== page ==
33. 33. Wright-Fisher model Le modèle de Wright-Fisher •! En l’absence de mutation et de sélection, les fréquences alléliques dérivent (augmentent et diminuent) inévitablement jusqu’à la fixation d’un allèle •! La dérive conduit donc à la perte de variation génétique à l’intérieur des populations • A population of constant size, in which individuals reproduce at the same time. • Each gene in a generation is a copy of a gene of the previous generation. • In the absence of mutation and selection, allele frequencies derive inevitably until the fixation of an allele.
  34. 34. Coalescent theory [Kingman, 1982; Tajima, Tavar´e, &tc] !"#$%&'(('")**+$,-'".'"/010234%'".'5"*$*%()23$15"6" !!"7**+$,-'",()5534%'" " "!"7**+$,-'"8",$)('5,'1,'"9" "":";<;=>7?@<#" " " """"":"ABC7#?@>><#" Coalescence theory interested in the genealogy of a sample of genes back in time to the common ancestor of the sample.
  35. 35. Common ancestor 6 Timeofcoalescence (T) Modélisation du processus de dérive génétique en “remontant dans le temps” jusqu’à l’ancêtre commun d’un échantillon de gènes Les différentes lignées fusionnent (coalescent) au fur et à mesure que l’on remonte vers le passé The different lineages merge when we go back in the past.
  36. 36. Neutral mutations 20 Sous l’hypothèse de neutralité des marqueurs génétiques étudiés, les mutations sont indépendantes de la généalogie i.e. la généalogie ne dépend que des processus démographiques On construit donc la généalogie selon les paramètres démographiques (ex. N), puis on ajoute a posteriori les mutations sur les différentes branches, du MRCA au feuilles de l’arbre On obtient ainsi des données de polymorphisme sous les modèles démographiques et mutationnels considérés • Under the assumption of neutrality, the mutations are independent of the genealogy. • We construct the genealogy according to the demographic parameters, then we add a posteriori the mutations.
  37. 37. Neutral model at a given microsatellite locus, in a closed panmictic population at equilibrium Kingman’s genealogy When time axis is normalized, T(k) ∼ Exp(k(k −1)/2)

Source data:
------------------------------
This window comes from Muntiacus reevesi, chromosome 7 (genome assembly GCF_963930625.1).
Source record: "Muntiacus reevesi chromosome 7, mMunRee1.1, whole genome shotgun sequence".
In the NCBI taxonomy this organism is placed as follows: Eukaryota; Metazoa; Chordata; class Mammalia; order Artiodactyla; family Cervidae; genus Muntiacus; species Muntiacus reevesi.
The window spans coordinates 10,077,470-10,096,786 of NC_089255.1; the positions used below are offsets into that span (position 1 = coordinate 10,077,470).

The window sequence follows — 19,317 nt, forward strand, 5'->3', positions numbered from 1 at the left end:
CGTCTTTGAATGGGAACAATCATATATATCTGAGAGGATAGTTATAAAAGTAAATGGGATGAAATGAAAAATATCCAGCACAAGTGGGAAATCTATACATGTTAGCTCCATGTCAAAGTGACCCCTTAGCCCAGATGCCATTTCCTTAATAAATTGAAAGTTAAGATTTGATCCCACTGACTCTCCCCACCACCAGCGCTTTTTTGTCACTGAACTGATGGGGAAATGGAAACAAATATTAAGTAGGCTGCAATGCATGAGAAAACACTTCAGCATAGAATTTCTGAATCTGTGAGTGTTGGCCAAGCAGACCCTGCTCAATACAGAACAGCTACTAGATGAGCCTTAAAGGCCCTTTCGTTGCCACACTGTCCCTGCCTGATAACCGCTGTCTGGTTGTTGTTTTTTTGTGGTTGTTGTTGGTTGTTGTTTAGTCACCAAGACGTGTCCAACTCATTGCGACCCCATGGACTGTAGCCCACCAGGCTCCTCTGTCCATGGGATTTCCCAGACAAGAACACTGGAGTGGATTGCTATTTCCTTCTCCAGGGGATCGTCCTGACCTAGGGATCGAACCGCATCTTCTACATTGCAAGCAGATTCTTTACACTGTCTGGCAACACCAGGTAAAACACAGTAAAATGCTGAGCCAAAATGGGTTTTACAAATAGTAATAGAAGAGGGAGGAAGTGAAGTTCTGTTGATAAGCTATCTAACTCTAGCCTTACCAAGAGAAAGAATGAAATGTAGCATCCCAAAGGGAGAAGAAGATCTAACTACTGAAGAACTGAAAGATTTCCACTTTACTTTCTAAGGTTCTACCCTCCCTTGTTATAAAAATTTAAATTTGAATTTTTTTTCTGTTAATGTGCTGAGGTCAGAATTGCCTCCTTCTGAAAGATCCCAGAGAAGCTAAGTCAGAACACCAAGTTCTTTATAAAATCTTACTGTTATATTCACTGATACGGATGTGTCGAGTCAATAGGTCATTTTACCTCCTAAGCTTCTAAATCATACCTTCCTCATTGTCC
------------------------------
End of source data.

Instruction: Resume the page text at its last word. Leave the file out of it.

38. 38. Neutral model at a given microsatellite locus, in a closed panmictic population at equilibrium Kingman’s genealogy When time axis is normalized, T(k) ∼ Exp(k(k −1)/2) Mutations according to the Simple stepwise Mutation Model (SMM) • date of the mutations ∼ Poisson process with intensity θ/2 over the branches
  39. 39. Neutral model at a given microsatellite locus, in a closed panmictic population at equilibrium Observations: leafs of the tree ˆθ =? Kingman’s genealogy When time axis is normalized, T(k) ∼ Exp(k(k −1)/2) Mutations according to the Simple stepwise Mutation Model (SMM) • date of the mutations ∼ Poisson process with intensity θ/2 over the branches • MRCA = 100 • independent mutations: ±1 with pr. 1/2
  40. 40. Much more interesting models. . . • several independent locus Independent gene genealogies and mutations • different populations linked by an evolutionary scenario made of divergences, admixtures, migrations between populations, selection pressure, etc. • larger sample size usually between 50 and 100 genes
  41. 41. Available population scenarios Between populations: three types of events, backward in time • the divergence is the fusion between two populations, • the admixture is the split of a population into two parts, • the migration allows the move of some lineages of a population to another. • 4 • 2 • 5 • 3 • 1 Lignée ancestrale Présent T5 T4 T3 T2 FIGURE 2.2: Exemple de généalogie de cinq individus issus d’une seule population fermée à l’équilibre. Les individus échantillonnés sont représentés par les feuilles du dendrogramme, les durées inter-coalescences T2, . . . , T5 sont indépendantes, et Tk est de loi exponentielle de paramètre k k - 1 /2. Pop1 Pop2 Pop1 Divergence (a) t t0 Pop1 Pop3 Pop2 Admixture (b) 1 - rr t t0 m12 m21 Pop1 Pop2 Migration (c) t t0 FIGURE 2.3: Représentations graphiques des trois types d’évènements inter-populationnels d’un scénario démographique. Il existe deux familles d’évènements inter-populationnels. La première famille est simple, elle correspond aux évènement inter-populationnels instantanés. C’est le cas d’une divergence ou d’une admixture. (a) Deux populations qui évoluent pour se fusionner dans le cas d’une divergence. (b) Trois po- pulations qui évoluent en parallèle pour une admixture. Pour cette situation, chacun des tubes représente (on peut imaginer qu’il porte à l’intérieur) la généalogie de la population qui évolue indépendamment des
  42. 42. A complex scenario The goal is to discriminate between different population scenarios from a dataset of polymorphism (DNA sample) y observed at the present time. 2.5 Conclusion 37 Divergence Pop1 Ne1 Pop4 Ne4 Admixture Pop3 Ne3 Pop6Ne6 Pop2 Ne2 Pop5Ne5 Migration m m0 t = 0 t5 t4 t0 4 Ne4 Ne0 4 t3 t2 t1 r 1 - r 1 - ss FIGURE 2.1: Exemple d’un scénario évolutif complexe composé d’évènements inter-populationnels. Ce